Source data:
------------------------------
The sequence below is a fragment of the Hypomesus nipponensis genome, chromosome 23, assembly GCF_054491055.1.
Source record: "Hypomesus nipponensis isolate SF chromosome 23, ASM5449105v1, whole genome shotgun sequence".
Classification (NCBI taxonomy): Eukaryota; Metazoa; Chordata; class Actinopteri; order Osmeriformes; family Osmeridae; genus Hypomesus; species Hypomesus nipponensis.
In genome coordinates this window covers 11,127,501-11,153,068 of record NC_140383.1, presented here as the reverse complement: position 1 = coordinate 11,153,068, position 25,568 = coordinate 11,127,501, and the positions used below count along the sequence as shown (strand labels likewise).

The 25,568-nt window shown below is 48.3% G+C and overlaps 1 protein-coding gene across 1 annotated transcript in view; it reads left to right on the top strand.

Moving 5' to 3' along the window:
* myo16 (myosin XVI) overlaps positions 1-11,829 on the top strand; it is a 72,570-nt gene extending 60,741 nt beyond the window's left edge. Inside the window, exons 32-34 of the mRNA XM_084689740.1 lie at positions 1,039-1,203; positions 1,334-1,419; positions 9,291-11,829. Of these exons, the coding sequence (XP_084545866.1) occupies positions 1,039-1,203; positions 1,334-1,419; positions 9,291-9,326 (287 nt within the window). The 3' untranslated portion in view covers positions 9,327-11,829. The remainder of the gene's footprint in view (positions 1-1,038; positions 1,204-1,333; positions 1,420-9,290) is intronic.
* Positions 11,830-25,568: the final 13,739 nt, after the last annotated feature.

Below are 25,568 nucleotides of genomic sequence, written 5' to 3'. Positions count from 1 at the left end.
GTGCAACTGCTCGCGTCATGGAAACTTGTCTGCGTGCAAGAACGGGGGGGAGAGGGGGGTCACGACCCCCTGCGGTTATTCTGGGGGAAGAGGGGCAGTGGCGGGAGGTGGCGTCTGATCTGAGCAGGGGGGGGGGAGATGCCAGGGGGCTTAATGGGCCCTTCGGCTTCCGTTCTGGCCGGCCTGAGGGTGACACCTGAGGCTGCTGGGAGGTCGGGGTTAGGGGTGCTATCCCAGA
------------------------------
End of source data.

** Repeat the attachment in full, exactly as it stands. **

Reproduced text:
The sequence below is a fragment of the Hypomesus nipponensis genome, chromosome 23, assembly GCF_054491055.1.
Source record: "Hypomesus nipponensis isolate SF chromosome 23, ASM5449105v1, whole genome shotgun sequence".
Classification (NCBI taxonomy): Eukaryota; Metazoa; Chordata; class Actinopteri; order Osmeriformes; family Osmeridae; genus Hypomesus; species Hypomesus nipponensis.
In genome coordinates this window covers 11,127,501-11,153,068 of record NC_140383.1, presented here as the reverse complement: position 1 = coordinate 11,153,068, position 25,568 = coordinate 11,127,501, and the positions used below count along the sequence as shown (strand labels likewise).

The 25,568-nt window shown below is 48.3% G+C and overlaps 1 protein-coding gene across 1 annotated transcript in view; it reads left to right on the top strand.

Moving 5' to 3' along the window:
* myo16 (myosin XVI) overlaps positions 1-11,829 on the top strand; it is a 72,570-nt gene extending 60,741 nt beyond the window's left edge. Inside the window, exons 32-34 of the mRNA XM_084689740.1 lie at positions 1,039-1,203; positions 1,334-1,419; positions 9,291-11,829. Of these exons, the coding sequence (XP_084545866.1) occupies positions 1,039-1,203; positions 1,334-1,419; positions 9,291-9,326 (287 nt within the window). The 3' untranslated portion in view covers positions 9,327-11,829. The remainder of the gene's footprint in view (positions 1-1,038; positions 1,204-1,333; positions 1,420-9,290) is intronic.
* Positions 11,830-25,568: the final 13,739 nt, after the last annotated feature.

Below are 25,568 nucleotides of genomic sequence, written 5' to 3'. Positions count from 1 at the left end.
GTGCAACTGCTCGCGTCATGGAAACTTGTCTGCGTGCAAGAACGGGGGGGAGAGGGGGGTCACGACCCCCTGCGGTTATTCTGGGGGAAGAGGGGCAGTGGCGGGAGGTGGCGTCTGATCTGAGCAGGGGGGGGGGAGATGCCAGGGGGCTTAATGGGCCCTTCGGCTTCCGTTCTGGCCGGCCTGAGGGTGACACCTGAGGCTGCTGGGAGGTCGGGGTTAGGGGTGCTATCCCAGA